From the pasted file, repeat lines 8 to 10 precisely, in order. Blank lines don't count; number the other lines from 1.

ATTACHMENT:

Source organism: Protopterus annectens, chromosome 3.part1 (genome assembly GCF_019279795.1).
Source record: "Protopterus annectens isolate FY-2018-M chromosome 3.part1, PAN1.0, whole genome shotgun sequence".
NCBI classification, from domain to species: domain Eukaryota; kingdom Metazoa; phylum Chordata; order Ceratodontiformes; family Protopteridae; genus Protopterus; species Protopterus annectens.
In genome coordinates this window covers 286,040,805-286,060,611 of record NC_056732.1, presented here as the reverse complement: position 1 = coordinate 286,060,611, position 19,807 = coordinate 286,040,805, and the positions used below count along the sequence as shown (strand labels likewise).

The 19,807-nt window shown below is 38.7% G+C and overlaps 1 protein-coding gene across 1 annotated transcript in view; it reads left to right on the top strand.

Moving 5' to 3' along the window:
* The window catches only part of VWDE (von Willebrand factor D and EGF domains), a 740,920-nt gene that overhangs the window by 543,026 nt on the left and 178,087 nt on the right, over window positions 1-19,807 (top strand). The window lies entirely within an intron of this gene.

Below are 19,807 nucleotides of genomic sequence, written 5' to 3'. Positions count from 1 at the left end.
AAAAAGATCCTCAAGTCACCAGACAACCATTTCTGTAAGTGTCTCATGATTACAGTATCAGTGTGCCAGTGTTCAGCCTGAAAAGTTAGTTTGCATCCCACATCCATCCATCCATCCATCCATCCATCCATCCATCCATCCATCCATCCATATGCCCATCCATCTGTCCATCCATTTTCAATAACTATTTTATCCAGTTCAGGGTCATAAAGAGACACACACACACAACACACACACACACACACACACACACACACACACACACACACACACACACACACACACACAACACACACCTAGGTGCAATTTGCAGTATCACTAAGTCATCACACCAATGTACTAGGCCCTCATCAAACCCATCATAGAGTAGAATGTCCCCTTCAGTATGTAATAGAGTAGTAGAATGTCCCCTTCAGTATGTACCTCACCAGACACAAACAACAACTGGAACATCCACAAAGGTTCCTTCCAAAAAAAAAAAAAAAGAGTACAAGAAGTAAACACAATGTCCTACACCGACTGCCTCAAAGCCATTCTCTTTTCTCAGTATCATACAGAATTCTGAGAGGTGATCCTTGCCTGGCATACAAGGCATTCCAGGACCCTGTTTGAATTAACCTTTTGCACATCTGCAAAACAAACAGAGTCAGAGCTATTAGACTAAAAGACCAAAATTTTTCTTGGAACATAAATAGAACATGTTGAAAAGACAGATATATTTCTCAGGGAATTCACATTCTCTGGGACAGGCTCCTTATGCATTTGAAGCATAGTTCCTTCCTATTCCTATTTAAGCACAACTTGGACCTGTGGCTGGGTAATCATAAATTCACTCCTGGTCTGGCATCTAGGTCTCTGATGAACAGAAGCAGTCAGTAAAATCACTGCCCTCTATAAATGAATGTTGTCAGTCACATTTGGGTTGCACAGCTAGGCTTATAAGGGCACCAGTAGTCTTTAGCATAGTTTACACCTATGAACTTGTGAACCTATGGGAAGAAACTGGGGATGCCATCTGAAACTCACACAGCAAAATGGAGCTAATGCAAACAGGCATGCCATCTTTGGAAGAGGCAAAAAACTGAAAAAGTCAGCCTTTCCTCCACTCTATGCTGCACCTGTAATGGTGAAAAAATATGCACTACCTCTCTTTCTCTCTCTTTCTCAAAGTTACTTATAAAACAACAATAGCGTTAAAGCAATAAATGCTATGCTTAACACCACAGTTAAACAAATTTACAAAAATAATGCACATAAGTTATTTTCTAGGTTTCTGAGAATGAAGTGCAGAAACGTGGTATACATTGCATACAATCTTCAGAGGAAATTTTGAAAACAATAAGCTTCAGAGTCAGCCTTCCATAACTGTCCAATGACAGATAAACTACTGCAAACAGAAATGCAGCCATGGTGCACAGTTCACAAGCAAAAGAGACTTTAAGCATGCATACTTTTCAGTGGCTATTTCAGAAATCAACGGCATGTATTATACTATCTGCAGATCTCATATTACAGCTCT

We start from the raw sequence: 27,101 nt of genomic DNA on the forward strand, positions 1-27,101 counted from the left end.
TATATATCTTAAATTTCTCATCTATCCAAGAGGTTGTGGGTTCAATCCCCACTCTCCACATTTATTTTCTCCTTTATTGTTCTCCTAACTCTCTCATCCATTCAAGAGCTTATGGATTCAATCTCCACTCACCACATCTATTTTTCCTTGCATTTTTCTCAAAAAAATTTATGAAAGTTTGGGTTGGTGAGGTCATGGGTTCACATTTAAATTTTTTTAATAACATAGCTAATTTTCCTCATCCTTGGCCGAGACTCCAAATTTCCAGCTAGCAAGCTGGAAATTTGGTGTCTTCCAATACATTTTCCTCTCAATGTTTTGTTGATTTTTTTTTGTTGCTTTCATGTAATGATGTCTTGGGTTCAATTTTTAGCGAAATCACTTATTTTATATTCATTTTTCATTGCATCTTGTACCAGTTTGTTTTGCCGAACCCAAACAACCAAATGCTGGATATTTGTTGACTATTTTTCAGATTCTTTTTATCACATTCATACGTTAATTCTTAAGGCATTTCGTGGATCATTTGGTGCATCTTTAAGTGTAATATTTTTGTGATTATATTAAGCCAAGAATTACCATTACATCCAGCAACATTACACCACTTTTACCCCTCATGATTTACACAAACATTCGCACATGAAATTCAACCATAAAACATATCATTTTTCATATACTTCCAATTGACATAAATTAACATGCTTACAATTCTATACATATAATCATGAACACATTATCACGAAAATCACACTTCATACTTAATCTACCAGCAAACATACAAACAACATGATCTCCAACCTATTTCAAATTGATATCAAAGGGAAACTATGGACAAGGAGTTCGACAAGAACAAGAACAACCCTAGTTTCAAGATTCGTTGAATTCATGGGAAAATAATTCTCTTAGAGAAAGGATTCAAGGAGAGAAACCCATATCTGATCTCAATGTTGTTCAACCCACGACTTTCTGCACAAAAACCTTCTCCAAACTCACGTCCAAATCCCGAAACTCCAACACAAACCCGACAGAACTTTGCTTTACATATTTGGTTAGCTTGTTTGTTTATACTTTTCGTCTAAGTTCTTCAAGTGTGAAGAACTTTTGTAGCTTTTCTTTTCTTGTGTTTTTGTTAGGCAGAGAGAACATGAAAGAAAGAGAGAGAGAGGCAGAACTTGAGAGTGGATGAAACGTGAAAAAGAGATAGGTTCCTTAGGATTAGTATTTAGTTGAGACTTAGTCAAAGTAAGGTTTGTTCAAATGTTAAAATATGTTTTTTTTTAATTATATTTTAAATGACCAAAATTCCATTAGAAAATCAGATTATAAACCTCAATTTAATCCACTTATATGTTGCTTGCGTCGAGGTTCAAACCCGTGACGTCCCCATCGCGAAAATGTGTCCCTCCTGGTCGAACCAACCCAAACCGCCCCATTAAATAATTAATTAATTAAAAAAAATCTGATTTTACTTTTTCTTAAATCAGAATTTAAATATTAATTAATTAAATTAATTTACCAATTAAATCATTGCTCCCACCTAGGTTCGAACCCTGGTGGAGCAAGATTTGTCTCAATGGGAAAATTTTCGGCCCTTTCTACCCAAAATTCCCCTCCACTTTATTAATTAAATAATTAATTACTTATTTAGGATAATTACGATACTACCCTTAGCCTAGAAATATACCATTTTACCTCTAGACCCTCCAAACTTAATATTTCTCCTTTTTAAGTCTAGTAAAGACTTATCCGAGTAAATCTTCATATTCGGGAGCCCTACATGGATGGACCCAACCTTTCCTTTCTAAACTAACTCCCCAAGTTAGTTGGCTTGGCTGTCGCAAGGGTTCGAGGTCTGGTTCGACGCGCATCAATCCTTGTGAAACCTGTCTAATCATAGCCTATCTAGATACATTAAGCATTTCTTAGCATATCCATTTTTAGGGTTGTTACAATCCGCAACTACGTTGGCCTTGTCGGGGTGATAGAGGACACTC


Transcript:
Below are 19,807 nucleotides of genomic sequence, written 5' to 3'. Positions count from 1 at the left end.
AAAAAGATCCTCAAGTCACCAGACAACCATTTCTGTAAGTGTCTCATGATTACAGTATCAGTGTGCCAGTGTTCAGCCTGAAAAGTTAGTTTGCATCCCACATCCATCCATCCATCCATCCATCCATCCATCCATCCATCCATCCATCCATATGCCCATCCATCTGTCCATCCATTTTCAATAACTATTTTATCCAGTTCAGGGTCATAAAGAGACACACACACACAACACACACACACACACACACACACACACACACACACACACACACACACACACACACACACAACACACACCTAGGTGCAATTTGCAGTATCACTAAGTCATCACACCAATGTACTAGGCCCTCATCAAACCCATCATAGAGTAGAATGTCCCCTTCAGTATGTAATAGAGTAGTAGAATGTCCCCTTCAGTATGTACCTCACCAGACACAAACAACAACTGGAACATCCACAAAGGTTCCTTCCAAAAAAAAAAAAAAAGAGTACAAGAAGTAAACACAATGTCCTACACCGACTGCCTCAAAGCCATTCTCTTTTCTCAGTATCATACAGAATTCTGAGAGGTGATCCTTGCCTGGCATACAAGGCATTCCAGGACCCTGTTTGAATTAACCTTTTGCACATCTGCAAAACAAACAGAGTCAGAGCTATTAGACTAAAAGACCAAAATTTTTCTTGGAACATAAATAGAACATGTTGAAAAGACAGATATATTTCTCAGGGAATTCACATTCTCTGGGACAGGCTCCTTATGCATTTGAAGCATAGTTCCTTCCTATTCCTATTTAAGCACAACTTGGACCTGTGGCTGGGTAATCATAAATTCACTCCTGGTCTGGCATCTAGGTCTCTGATGAACAGAAGCAGTCAGTAAAATCACTGCCCTCTATAAATGAATGTTGTCAGTCACATTTGGGTTGCACAGCTAGGCTTATAAGGGCACCAGTAGTCTTTAGCATAGTTTACACCTATGAACTTGTGAACCTATGGGAAGAAACTGGGGATGCCATCTGAAACTCACACAGCAAAATGGAGCTAATGCAAACAGGCATGCCATCTTTGGAAGAGGCAAAAAACTGAAAAAGTCAGCCTTTCCTCCACTCTATGCTGCACCTGTAATGGTGAAAAAATATGCACTACCTCTCTTTCTCTCTCTTTCTCAAAGTTACTTATAAAACAACAATAGCGTTAAAGCAATAAATGCTATGCTTAACACCACAGTTAAACAAATTTACAAAAATAATGCACATAAGTTATTTTCTAGGTTTCTGAGAATGAAGTGCAGAAACGTGGTATACATTGCATACAATCTTCAGAGGAAATTTTGAAAACAATAAGCTTCAGAGTCAGCCTTCCATAACTGTCCAATGACAGATAAACTACTGCAAACAGAAATGCAGCCATGGTGCACAGTTCACAAGCAAAAGAGACTTTAAGCATGCATACTTTTCAGTGGCTATTTCAGAAATCAACGGCATGTATTATACTATCTGCAGATCTCATATTACAGCTCT

We start from the raw sequence: 27,101 nt of genomic DNA on the forward strand, positions 1-27,101 counted from the left end.